A push for new public policy and sexual discussion will spread these concerns and further inspire the feminist cause to fight for the rights and desires of all women, everywhere. Hunt, a Catholic theologian, voices Jantzen’s call for arenewed attention to global issues of sexual exploitation by means of challenging women of faith (Catholicism, in the context of her article) to “bring their religious wisdom to bear on sexuality”. To do this, one must critically analyze and try to reconstruct Catholic policies that justify government-enforced laws that are unjust to women and their sexual expression. Abandoning the Catholic faith and basic Christian teachings will not fix anything; this act would be demonstrative of a concern for the singular, a concern for one’s private pleasure and state of being. Overall, Hunt calls for “just good sex” to be a basic human right for all. She defines just good sex as “sex that is safe, pleasurable, and community building, and conducive of justice” . Despite Catholicism’s doctrinal and dogmatic reputation for being anti-woman and anti-feminism, two of the basic deeds to be fulfilled within the religion, and outside of it, are acts of love and justice – two worthy attributes to possess and enact against oppressive policies and attitudes. However, the reputation, backed by repressive Vatican influence, is more-often-than-not recognized to a much greater extent than the faith’s humanitarian goals. Thus, an imaginative sphere and context must be created within both Catholicism and feminism so as to strategically deconstruct the infallibility of patriarchal theology.
The current inhospitable context of oppression has the possibility to become a place in which sexual pleasure would include the following pleasures in addition to erotic fulfillment and physical satisfaction: “ . . . knowing that children are fed, . . . creating meaningful work, . . . providing healthcare to all, . . . living in a nuclear-free world, . . . ending violence, . . . stopping racism”. Hunt includes these globally-minded pleasures in her definition of just good sex so as to not exclude other forms of pleasure from human and female sexuality – a consideration Jantzen would surely appreciate. This imaginative construction of a theopolitical feminism and faith will be just, seriously considered, globally and socially conscious, and “on women’s terms” . In an effort to depict the need for worldwide social change among Catholic policies, Hunt uses the example of women’s inaccessibility to certain contraceptives – an injustice in terms of a woman’s choice, health, and overall well being:. . . the ban on so-called artificial contraceptives (HumanaeVitae) has been seen as a law against the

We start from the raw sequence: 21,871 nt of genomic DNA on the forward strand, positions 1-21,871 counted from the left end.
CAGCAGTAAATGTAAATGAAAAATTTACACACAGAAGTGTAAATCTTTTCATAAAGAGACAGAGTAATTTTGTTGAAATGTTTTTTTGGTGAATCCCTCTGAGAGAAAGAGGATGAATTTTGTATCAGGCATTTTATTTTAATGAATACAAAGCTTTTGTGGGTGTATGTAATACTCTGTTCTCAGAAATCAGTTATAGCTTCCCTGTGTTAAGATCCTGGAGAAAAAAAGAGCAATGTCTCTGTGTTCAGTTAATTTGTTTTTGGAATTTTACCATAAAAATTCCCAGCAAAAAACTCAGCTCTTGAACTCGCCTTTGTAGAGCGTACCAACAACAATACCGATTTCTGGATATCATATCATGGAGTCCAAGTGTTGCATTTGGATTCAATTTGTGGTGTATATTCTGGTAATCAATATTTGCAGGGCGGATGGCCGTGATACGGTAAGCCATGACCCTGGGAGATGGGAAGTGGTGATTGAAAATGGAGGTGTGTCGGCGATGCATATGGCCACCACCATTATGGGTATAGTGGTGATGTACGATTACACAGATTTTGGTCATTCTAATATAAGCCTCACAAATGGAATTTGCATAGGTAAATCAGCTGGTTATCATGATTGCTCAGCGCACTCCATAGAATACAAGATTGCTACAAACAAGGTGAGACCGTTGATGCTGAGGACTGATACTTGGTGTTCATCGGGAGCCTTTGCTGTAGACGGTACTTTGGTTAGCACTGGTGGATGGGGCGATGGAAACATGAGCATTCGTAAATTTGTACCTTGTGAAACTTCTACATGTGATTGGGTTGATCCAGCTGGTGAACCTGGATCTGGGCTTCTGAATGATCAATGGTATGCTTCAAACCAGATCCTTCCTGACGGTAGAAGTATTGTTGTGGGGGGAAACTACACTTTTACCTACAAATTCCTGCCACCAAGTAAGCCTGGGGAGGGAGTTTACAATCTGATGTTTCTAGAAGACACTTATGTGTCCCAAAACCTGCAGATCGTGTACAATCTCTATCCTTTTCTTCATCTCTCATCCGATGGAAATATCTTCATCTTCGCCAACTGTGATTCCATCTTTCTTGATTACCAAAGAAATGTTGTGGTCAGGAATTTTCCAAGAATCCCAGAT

use of certain effective, economical, and, in some places, still unavailable forms of birth control. This results in dangerous conditions for many women. Its equally pernicious impact is a denial of moral agency to women of child-bearing age, in this case
women’s ability to make choices about their procreative
Compulsory motherhood not only hinders women’s health and procreative control; it also excludes other forms of pleasure (children are fed, healthcare is provided, etc.), thus hindering a Catholic woman’s ability and desire to fulfill her obligations of love and kindness through theopolitically-inspired means. Additionally, the ability to partake in a public interreligious discourse for social change is thwarted because of close-minded doctrinal repression. A critically imaginative construction is necessary in order to remain a faithful Catholic (or an adherent to any faith, for that matter) and attain free sexual expression.